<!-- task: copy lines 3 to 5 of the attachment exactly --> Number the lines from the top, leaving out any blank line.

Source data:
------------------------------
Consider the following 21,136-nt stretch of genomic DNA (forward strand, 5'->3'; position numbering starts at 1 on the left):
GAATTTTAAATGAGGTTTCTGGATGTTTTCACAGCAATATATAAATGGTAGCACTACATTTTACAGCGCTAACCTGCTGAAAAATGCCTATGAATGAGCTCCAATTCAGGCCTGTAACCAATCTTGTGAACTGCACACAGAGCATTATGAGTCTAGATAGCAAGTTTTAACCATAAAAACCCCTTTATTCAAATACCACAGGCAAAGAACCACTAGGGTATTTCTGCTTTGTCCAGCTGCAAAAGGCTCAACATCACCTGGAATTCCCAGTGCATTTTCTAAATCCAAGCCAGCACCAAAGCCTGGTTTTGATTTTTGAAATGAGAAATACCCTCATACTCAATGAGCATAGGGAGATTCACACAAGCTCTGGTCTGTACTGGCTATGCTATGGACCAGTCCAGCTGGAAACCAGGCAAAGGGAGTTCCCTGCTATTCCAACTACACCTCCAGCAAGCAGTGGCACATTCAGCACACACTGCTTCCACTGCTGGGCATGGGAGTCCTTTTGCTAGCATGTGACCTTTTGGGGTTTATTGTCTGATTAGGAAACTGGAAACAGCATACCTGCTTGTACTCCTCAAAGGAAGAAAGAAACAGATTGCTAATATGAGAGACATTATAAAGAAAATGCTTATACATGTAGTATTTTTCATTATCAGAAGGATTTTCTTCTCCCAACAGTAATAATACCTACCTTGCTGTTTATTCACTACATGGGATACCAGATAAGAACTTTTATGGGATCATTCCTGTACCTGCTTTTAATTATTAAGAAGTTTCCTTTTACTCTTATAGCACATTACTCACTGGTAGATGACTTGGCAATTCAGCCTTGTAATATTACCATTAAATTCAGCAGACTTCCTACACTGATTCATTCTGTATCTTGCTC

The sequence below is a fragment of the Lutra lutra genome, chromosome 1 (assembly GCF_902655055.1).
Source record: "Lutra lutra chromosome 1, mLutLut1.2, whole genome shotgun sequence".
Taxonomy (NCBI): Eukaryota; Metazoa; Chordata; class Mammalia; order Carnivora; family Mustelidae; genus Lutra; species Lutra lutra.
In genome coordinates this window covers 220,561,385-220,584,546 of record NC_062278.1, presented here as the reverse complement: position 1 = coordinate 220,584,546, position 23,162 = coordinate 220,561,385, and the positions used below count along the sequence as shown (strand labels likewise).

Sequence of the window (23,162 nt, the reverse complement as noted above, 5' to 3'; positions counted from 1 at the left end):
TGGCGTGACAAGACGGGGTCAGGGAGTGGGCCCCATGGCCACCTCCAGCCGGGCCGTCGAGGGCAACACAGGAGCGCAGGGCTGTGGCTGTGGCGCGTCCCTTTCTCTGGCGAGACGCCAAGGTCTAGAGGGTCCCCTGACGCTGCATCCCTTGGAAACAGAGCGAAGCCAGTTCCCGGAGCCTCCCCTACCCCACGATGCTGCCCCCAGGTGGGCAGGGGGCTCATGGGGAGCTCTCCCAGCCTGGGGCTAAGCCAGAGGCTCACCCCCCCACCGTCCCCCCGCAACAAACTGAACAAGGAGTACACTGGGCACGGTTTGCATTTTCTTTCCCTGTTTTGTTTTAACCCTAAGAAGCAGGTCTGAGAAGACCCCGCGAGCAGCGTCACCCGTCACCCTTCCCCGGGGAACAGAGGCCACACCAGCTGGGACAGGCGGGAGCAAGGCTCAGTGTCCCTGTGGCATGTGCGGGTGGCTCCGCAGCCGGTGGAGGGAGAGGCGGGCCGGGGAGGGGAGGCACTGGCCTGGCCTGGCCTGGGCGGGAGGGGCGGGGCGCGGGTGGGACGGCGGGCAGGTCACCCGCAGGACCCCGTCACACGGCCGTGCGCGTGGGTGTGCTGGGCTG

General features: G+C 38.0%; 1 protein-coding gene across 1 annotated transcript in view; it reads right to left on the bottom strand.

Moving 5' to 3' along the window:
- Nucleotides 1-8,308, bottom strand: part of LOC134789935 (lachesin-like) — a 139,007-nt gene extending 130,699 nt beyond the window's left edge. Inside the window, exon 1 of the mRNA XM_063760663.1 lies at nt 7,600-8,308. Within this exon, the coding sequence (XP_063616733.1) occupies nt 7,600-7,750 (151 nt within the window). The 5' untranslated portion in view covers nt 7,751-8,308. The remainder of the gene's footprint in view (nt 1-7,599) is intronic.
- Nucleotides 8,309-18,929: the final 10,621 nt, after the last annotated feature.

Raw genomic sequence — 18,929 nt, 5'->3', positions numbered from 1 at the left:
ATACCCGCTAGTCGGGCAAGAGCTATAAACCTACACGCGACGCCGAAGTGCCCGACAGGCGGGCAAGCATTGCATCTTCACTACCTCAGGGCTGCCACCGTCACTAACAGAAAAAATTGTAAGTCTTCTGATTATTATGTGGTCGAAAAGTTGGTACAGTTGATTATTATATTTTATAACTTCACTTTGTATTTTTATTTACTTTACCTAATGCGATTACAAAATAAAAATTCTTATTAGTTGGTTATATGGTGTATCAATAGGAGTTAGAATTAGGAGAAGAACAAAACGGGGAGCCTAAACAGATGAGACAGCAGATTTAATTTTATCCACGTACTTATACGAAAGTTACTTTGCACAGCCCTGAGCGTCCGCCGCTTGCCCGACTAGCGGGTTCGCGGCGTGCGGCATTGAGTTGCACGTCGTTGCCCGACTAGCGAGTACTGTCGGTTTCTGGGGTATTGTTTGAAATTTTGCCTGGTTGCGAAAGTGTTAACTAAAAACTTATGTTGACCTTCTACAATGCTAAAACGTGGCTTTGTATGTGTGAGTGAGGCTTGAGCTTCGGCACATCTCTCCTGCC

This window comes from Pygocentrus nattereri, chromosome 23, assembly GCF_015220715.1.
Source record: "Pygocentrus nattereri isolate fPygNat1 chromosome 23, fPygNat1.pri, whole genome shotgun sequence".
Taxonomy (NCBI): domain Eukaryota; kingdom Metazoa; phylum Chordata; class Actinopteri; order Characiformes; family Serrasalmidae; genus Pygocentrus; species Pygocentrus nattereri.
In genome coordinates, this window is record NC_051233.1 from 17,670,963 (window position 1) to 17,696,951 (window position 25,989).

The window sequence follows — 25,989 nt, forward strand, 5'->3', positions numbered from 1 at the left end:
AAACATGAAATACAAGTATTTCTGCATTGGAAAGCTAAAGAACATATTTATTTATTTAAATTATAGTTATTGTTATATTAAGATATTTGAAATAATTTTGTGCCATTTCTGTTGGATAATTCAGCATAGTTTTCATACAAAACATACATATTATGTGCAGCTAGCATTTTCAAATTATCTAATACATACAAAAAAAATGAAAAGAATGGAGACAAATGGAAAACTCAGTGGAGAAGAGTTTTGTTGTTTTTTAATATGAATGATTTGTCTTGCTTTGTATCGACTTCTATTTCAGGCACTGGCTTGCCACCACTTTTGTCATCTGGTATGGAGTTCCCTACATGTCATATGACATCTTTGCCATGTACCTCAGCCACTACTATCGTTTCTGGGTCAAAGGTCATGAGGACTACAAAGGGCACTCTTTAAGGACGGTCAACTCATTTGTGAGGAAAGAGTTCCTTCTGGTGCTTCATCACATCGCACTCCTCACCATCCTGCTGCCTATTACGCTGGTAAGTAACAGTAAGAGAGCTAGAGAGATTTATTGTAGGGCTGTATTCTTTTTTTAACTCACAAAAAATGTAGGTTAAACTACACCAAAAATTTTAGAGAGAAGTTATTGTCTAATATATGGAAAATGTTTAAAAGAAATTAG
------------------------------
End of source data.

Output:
The sequence below is a fragment of the Lutra lutra genome, chromosome 1 (assembly GCF_902655055.1).
Source record: "Lutra lutra chromosome 1, mLutLut1.2, whole genome shotgun sequence".
Taxonomy (NCBI): Eukaryota; Metazoa; Chordata; class Mammalia; order Carnivora; family Mustelidae; genus Lutra; species Lutra lutra.